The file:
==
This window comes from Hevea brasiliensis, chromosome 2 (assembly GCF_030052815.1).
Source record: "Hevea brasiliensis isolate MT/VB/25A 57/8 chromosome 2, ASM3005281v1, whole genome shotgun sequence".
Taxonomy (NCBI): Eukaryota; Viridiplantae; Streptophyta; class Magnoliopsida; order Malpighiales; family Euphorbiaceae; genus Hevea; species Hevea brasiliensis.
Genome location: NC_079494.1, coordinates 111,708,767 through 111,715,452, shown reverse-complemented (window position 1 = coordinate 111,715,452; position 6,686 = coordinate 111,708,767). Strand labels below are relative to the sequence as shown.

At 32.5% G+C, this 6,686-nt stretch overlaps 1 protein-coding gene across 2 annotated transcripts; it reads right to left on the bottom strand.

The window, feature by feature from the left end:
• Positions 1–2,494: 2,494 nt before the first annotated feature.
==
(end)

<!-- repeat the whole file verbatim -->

This window comes from Hevea brasiliensis, chromosome 2 (assembly GCF_030052815.1).
Source record: "Hevea brasiliensis isolate MT/VB/25A 57/8 chromosome 2, ASM3005281v1, whole genome shotgun sequence".
Taxonomy (NCBI): Eukaryota; Viridiplantae; Streptophyta; class Magnoliopsida; order Malpighiales; family Euphorbiaceae; genus Hevea; species Hevea brasiliensis.
Genome location: NC_079494.1, coordinates 111,708,767 through 111,715,452, shown reverse-complemented (window position 1 = coordinate 111,715,452; position 6,686 = coordinate 111,708,767). Strand labels below are relative to the sequence as shown.

At 32.5% G+C, this 6,686-nt stretch overlaps 1 protein-coding gene across 2 annotated transcripts; it reads right to left on the bottom strand.

The window, feature by feature from the left end:
• Positions 1–2,494: 2,494 nt before the first annotated feature.